Bud got a taste of buggy racing in 1971 when, with Mel Tryee, he finished fourth in the Baja 500. Bud went on co-driving with others on the Sandwinder team, sometimes in the unlimited class, and often in the growing 1200cc class. Bud co-drove with Don Rountree, mentor of the Sandwinder group, to second overall at the Dam 500 in 1973, and that was that race that saw overall honors go to Malcolm Smith in a similar buggy.
Feldkamp went on racing in 1973 and took home the 1200cc honors at the Firecracker 250 that year. Then, heading for the Baja 1000, Malcolm and Bud joined forces to drive the Sandwinder to second place in Class 1. They found their style of driving quite similar, and decided then to go together as a full-fledged team. In Mexico, Bud drove the second half of the race, and went the final 75 miles on three wheels. That spirit of carrying on regardless of the problems is common to the two men and one factor in their amazing finishing record. Over the coming years the pair celebrated many first overall wins in their Funco chassis car, including the 1975 Baja 1000, two consecutive Mint 400 victories, and back to back High Desert and SCORE titles in 1977 and 1978. The blue Bel Ray Bullet of Bud Feldkamp and Malcolm Smith is one of the most iconic vehicles in off-road racing history, with Off-Road magazine giving the nod to the Bullet as one of the greatest off-road racing machines ever.
The sleek Bel-Ray Bullet represented the progression of technology and construction that began in earnest in the late 1970s, took off in the 80s and hasn’t stopped since. The Bel-Ray Bullet was based a Funco chassis that featured a much longer wheelbase than previous models to help better absorb rough terrain. To aid in shock cooling, aluminum fins were incorporated into the Bilstein shocks. Most significantly, the Bullet was one of the first buggies featuring an independent rear suspension. The move away from the clumsy and constricting swing-axle rear suspension allowed for the use of a Volkswagen Type II transaxle and cv joints which greatly increased wheel travel and improved camber characteristics. Of course, the result was speed; the Bullet quickly racked up victories, proving that buggies were no longer cute but rather serious race weapons.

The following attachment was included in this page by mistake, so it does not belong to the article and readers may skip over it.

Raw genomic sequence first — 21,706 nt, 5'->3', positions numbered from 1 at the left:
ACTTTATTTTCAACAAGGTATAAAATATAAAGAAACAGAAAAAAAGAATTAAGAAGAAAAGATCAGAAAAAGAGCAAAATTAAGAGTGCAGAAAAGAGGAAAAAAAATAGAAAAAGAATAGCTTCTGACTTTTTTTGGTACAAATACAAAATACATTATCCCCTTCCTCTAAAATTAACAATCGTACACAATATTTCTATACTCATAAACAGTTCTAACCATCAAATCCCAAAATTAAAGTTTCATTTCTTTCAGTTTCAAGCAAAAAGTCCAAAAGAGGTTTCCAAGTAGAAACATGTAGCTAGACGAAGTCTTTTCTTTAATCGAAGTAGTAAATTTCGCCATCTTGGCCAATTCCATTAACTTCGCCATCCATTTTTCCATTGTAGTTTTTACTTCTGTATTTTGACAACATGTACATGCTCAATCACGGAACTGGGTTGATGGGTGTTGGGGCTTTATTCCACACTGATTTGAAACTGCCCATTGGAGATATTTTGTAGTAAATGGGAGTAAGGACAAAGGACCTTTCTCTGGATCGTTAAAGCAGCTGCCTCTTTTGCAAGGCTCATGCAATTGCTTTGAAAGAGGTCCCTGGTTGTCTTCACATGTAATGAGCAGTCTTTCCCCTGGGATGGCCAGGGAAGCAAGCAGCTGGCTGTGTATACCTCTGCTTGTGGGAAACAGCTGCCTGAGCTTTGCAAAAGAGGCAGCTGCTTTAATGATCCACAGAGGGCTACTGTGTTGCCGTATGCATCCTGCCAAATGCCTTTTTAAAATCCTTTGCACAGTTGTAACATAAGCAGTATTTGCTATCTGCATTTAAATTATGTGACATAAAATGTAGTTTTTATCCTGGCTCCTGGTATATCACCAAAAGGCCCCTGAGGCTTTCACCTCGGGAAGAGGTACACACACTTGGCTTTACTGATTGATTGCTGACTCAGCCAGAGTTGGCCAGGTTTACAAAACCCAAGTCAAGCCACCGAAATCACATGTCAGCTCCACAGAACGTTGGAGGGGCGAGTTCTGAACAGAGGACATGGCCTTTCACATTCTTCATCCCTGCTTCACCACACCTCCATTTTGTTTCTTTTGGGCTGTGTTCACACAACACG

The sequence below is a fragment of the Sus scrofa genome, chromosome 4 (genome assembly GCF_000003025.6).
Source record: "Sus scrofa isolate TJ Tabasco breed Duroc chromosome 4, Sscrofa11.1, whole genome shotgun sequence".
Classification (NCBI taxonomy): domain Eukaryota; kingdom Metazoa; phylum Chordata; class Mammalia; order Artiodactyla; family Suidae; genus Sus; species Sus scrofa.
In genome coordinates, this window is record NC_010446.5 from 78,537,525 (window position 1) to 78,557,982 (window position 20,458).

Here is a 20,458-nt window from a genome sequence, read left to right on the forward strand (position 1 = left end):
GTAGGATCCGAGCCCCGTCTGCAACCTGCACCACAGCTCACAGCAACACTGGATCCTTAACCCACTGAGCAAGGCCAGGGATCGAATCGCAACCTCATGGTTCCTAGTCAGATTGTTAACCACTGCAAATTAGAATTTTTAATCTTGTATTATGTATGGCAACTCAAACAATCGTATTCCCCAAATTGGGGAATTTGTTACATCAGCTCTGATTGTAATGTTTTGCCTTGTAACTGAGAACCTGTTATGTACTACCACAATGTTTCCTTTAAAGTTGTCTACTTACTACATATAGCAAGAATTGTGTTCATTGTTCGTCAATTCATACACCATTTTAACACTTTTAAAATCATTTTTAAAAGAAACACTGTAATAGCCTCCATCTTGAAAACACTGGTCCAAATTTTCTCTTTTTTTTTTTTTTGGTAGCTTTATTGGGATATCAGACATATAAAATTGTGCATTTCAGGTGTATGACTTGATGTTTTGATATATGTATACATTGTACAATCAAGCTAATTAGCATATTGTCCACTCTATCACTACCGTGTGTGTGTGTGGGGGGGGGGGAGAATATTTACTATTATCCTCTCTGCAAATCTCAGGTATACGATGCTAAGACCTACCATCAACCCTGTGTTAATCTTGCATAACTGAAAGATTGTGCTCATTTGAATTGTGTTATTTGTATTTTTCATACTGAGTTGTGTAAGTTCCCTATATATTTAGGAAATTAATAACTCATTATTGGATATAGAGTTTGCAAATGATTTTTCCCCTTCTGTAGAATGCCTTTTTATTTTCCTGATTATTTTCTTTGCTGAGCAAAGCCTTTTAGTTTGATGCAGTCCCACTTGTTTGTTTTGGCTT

In the mid-1980s, Bud turned his sites toward building Glen Helen Raceway, which to this day, is one of the premier racing facilities in the West. Glen Helen Raceway is located North of San Bernardino, California. This area is against a great mountain side in which Glen Helen Raceway has created it raceway facility of 256 acres, dominated by giant trackside letters spelling out G L E N H E L E N in the style of the old Hollywood sign.
Glen Helen Raceway started its fame back in 1985, it had several Sand Drag events, Off Road events and Motocross events. In 1991 Glen Helen Raceway hosted its first major event, the United States World Championship Motocross and again in 1992. With these two events added to the Glen Helen Raceway venue it was the beginning of a growing and nationally known track.
In 1995 and 1996 two more major events came to Glen Helen Raceway, the Off-Road Winter Series and the AMA 125/250 MX Nationals. In the years that followed, Glen Helen added many memorable events to the schedule, including Ultra4 Unlimited Off-Road Racing, and recently announced that the 2017 Motocross of Nations will be held at the facility. Under Feldkamp’s leadership, Glen Helen Raceway has become one of the most seen and raced on tracks in the world.
‘The opportunity to welcome the world of motocross to our back yard in Southern California, for the first time in its 70-year history, is something that we do not take lightly at Glen Helen. I look forward to doing everything in my power to make this a truly historic motocross event for all the teams and fans from around the world,’ said Bud.
Bud Feldkamp’s remarkable achievements spanning five decades of off-road, both as a racer and as an event promoter, make him a welcome addition to the Off-Road Motorsports Hall of Fame.